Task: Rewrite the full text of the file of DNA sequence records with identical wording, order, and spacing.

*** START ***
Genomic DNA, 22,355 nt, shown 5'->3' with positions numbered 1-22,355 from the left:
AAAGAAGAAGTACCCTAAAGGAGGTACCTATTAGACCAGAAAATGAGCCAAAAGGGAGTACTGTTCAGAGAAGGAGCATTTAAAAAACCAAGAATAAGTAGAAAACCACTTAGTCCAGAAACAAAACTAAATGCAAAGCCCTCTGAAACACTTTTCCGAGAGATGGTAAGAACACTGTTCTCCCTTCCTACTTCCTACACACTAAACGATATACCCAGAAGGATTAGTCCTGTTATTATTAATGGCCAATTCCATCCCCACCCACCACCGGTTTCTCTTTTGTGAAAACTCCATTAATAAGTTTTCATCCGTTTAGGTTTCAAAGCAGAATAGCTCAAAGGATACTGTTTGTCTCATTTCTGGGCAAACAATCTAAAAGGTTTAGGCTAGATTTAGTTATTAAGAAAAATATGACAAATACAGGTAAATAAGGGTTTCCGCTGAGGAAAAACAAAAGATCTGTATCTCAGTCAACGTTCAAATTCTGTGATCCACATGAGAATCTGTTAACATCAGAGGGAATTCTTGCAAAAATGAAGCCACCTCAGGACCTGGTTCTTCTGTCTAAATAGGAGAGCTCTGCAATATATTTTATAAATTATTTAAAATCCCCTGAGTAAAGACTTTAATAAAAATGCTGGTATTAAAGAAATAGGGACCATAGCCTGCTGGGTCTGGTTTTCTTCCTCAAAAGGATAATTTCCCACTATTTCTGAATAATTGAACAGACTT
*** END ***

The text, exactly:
Genomic DNA, 22,355 nt, shown 5'->3' with positions numbered 1-22,355 from the left:
AAAGAAGAAGTACCCTAAAGGAGGTACCTATTAGACCAGAAAATGAGCCAAAAGGGAGTACTGTTCAGAGAAGGAGCATTTAAAAAACCAAGAATAAGTAGAAAACCACTTAGTCCAGAAACAAAACTAAATGCAAAGCCCTCTGAAACACTTTTCCGAGAGATGGTAAGAACACTGTTCTCCCTTCCTACTTCCTACACACTAAACGATATACCCAGAAGGATTAGTCCTGTTATTATTAATGGCCAATTCCATCCCCACCCACCACCGGTTTCTCTTTTGTGAAAACTCCATTAATAAGTTTTCATCCGTTTAGGTTTCAAAGCAGAATAGCTCAAAGGATACTGTTTGTCTCATTTCTGGGCAAACAATCTAAAAGGTTTAGGCTAGATTTAGTTATTAAGAAAAATATGACAAATACAGGTAAATAAGGGTTTCCGCTGAGGAAAAACAAAAGATCTGTATCTCAGTCAACGTTCAAATTCTGTGATCCACATGAGAATCTGTTAACATCAGAGGGAATTCTTGCAAAAATGAAGCCACCTCAGGACCTGGTTCTTCTGTCTAAATAGGAGAGCTCTGCAATATATTTTATAAATTATTTAAAATCCCCTGAGTAAAGACTTTAATAAAAATGCTGGTATTAAAGAAATAGGGACCATAGCCTGCTGGGTCTGGTTTTCTTCCTCAAAAGGATAATTTCCCACTATTTCTGAATAATTGAACAGACTT